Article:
A MelanieM Review: Ghost Ship (Mahu #10) by Neil S. Plakcy

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Rating: 4.5 stars out of 5

ghost-shipNew fathers investigate the death of a young family.

When a sailboat carrying four bodies washes up on the Leeward Coast of O’ahu, openly gay Honolulu homicide detective Kimo Kanapa’aka, on loan to the FBI, must discover what sent this young family and their deadly cargo on a dangerous trans-Pacific voyage. Leaving behind his partner and their infant twins, Kimo must work with his police cohort Ray Donne to unravel the forces that led this family to their deaths.

From Hawaii’s sunny beaches to a chilly island in Japan to the Pacific Northwest, Kimo and Ray step far out of their comfort zones to confront an evil much greater than any they’ve investigated before.

I have been such a fan of this series and author and that continues with Ghost Ship.  Over the series of nine novels, readers have watched Honolulu homicide detective Kimo Kanapa’aka be outed to his family and the HPD, come to terms with that,  meet and date, lose and reunite with Mike, his now life partner.  They’ve fathered twins with their friends a lesbian couple they’re co parenting with, and have a foster son now attending college.  Its been a long and tumultuous ride that eventually saw Kimo and Ray leaving the Honolulu PD for temporary assignment with the FBI.  That’s where we find them now on a  life changing case for both Kimo, his family and Ray, his work partner and friend.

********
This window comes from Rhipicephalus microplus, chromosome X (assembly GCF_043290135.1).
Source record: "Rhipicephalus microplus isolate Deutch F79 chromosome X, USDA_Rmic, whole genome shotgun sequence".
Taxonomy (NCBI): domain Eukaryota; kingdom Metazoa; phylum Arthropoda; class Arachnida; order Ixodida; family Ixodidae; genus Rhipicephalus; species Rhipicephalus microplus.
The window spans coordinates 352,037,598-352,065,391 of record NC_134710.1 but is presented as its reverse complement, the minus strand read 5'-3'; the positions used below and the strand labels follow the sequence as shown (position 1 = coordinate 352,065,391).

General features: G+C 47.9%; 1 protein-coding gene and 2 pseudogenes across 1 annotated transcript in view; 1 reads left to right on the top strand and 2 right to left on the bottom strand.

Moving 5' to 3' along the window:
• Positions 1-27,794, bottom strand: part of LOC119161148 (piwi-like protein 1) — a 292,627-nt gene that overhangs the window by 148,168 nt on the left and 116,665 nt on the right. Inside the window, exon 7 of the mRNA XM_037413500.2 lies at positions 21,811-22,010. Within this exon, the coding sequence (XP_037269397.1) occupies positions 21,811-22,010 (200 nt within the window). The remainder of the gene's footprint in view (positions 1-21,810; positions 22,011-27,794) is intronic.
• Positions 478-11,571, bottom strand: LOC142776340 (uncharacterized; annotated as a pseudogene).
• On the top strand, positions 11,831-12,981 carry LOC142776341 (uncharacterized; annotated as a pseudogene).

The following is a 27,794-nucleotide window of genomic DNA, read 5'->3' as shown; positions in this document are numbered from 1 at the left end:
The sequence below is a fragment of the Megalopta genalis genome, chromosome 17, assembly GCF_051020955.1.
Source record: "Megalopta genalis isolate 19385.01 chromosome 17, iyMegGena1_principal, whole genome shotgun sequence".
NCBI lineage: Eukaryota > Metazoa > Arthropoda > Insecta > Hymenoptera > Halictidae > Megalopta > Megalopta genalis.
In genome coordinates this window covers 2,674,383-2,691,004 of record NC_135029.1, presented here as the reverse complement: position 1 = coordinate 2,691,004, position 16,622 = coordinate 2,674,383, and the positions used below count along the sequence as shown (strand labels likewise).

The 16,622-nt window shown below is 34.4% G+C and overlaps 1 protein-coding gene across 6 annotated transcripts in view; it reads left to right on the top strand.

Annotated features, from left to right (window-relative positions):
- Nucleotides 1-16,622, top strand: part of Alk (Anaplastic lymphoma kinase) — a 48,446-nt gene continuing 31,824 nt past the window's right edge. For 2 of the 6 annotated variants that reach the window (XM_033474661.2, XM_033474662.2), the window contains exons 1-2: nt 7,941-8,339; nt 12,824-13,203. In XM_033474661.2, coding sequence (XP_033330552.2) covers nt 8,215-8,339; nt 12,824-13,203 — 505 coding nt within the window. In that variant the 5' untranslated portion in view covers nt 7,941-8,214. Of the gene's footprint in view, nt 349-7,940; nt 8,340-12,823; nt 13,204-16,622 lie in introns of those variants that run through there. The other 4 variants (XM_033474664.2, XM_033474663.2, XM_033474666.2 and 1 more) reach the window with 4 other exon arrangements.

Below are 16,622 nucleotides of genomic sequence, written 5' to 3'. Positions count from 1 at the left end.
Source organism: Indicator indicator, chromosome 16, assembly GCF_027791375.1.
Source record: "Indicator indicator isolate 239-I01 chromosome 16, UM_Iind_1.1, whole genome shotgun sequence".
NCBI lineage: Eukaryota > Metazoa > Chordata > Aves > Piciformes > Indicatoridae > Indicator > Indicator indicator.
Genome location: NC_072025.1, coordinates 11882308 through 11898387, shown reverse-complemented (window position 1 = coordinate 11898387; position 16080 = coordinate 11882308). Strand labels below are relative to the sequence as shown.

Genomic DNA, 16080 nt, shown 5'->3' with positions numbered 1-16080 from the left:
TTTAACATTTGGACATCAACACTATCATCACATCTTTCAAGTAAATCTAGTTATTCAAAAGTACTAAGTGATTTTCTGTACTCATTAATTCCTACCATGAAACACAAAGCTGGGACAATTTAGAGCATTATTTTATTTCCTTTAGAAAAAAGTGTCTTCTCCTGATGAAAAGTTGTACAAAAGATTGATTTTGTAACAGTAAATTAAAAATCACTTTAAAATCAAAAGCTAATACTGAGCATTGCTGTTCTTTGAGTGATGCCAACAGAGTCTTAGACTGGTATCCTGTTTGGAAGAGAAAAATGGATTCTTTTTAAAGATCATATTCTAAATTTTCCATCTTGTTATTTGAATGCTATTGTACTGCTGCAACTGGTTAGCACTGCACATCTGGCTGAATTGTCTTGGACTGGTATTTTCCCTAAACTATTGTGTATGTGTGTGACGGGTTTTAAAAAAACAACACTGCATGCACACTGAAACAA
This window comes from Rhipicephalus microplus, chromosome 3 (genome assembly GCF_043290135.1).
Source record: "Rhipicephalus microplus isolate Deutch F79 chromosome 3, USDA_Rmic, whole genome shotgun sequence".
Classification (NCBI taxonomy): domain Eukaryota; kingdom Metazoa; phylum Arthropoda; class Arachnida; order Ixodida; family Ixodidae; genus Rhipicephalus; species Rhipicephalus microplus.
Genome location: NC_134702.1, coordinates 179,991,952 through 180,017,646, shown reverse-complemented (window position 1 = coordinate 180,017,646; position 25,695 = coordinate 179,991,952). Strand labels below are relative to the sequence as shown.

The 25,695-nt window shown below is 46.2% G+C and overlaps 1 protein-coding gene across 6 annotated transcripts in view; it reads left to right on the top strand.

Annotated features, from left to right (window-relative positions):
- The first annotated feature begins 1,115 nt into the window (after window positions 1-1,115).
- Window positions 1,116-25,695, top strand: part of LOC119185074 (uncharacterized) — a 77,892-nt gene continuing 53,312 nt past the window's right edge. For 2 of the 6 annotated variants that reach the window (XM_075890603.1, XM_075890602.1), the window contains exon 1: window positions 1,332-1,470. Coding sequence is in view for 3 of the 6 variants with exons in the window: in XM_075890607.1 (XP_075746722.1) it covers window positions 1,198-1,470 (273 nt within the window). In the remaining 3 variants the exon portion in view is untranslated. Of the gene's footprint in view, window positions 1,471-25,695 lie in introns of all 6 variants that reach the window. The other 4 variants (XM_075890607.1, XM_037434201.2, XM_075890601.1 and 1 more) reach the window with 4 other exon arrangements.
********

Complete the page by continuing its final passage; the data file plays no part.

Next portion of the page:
This is one of the worst cases in all the series, a sailboat washes ashore with a dead family on board, father, mother and twin babies.  It immediately hits home for Kimo and Mike with their twins but the emotional impact carries over to the reader through the descriptions and later in the captains diary the father kept.  Its heartbreaking and you quickly understand the drive to solve this case and the web of intrigue behind the cargo and deaths.

Plakcy has woven one of the most involved and layered cases of the series here.  Its threads go from Hawaii to Japan to mainland US and back again and those travels will stretch thin the ties that bind  Kimo to Mike and his family just when they need him the most and  Kimo is aware of it.  The same will go for Ray.  Its the job versus family again and never has it been made more painful or obvious that a choice will have to be made, then here in this story.  Parts of Kimo’s carefully crafted life are falling to pieces and yet he still must pursue this case with Ray because of the deadly consequences if he doesn’t.   Ray also is having similar issues within his own family.  Two men torn by job obligations and family love and loyalty on the most important case of their lives.